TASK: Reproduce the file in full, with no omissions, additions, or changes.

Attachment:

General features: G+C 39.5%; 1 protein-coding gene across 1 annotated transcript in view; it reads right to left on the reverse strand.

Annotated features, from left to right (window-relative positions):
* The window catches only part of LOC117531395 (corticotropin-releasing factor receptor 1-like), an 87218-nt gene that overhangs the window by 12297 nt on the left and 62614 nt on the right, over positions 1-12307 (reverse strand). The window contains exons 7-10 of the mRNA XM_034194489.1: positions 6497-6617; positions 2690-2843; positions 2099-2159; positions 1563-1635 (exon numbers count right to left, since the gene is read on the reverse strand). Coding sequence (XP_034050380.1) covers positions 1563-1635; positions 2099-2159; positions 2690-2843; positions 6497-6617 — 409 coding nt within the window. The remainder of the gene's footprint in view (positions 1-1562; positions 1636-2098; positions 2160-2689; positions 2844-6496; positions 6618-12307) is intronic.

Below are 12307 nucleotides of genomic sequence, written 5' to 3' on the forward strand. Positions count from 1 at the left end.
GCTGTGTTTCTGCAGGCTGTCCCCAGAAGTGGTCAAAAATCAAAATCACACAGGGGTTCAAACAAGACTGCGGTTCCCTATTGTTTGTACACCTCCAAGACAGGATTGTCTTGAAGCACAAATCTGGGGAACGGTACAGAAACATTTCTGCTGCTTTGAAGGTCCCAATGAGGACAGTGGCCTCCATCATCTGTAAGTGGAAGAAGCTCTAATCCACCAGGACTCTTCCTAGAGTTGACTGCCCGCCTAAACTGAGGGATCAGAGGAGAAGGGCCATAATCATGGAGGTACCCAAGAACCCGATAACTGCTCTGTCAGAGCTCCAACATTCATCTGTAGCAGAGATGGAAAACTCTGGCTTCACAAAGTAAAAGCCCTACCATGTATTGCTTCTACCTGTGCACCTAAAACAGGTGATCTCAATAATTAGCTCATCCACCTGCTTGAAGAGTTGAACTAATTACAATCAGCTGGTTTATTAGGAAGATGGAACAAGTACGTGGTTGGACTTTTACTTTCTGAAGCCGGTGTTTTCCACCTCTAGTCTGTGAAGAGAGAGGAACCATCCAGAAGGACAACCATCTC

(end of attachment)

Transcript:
General features: G+C 39.5%; 1 protein-coding gene across 1 annotated transcript in view; it reads right to left on the reverse strand.

Annotated features, from left to right (window-relative positions):
* The window catches only part of LOC117531395 (corticotropin-releasing factor receptor 1-like), an 87218-nt gene that overhangs the window by 12297 nt on the left and 62614 nt on the right, over positions 1-12307 (reverse strand). The window contains exons 7-10 of the mRNA XM_034194489.1: positions 6497-6617; positions 2690-2843; positions 2099-2159; positions 1563-1635 (exon numbers count right to left, since the gene is read on the reverse strand). Coding sequence (XP_034050380.1) covers positions 1563-1635; positions 2099-2159; positions 2690-2843; positions 6497-6617 — 409 coding nt within the window. The remainder of the gene's footprint in view (positions 1-1562; positions 1636-2098; positions 2160-2689; positions 2844-6496; positions 6618-12307) is intronic.

Below are 12307 nucleotides of genomic sequence, written 5' to 3' on the forward strand. Positions count from 1 at the left end.
GCTGTGTTTCTGCAGGCTGTCCCCAGAAGTGGTCAAAAATCAAAATCACACAGGGGTTCAAACAAGACTGCGGTTCCCTATTGTTTGTACACCTCCAAGACAGGATTGTCTTGAAGCACAAATCTGGGGAACGGTACAGAAACATTTCTGCTGCTTTGAAGGTCCCAATGAGGACAGTGGCCTCCATCATCTGTAAGTGGAAGAAGCTCTAATCCACCAGGACTCTTCCTAGAGTTGACTGCCCGCCTAAACTGAGGGATCAGAGGAGAAGGGCCATAATCATGGAGGTACCCAAGAACCCGATAACTGCTCTGTCAGAGCTCCAACATTCATCTGTAGCAGAGATGGAAAACTCTGGCTTCACAAAGTAAAAGCCCTACCATGTATTGCTTCTACCTGTGCACCTAAAACAGGTGATCTCAATAATTAGCTCATCCACCTGCTTGAAGAGTTGAACTAATTACAATCAGCTGGTTTATTAGGAAGATGGAACAAGTACGTGGTTGGACTTTTACTTTCTGAAGCCGGTGTTTTCCACCTCTAGTCTGTGAAGAGAGAGGAACCATCCAGAAGGACAACCATCTC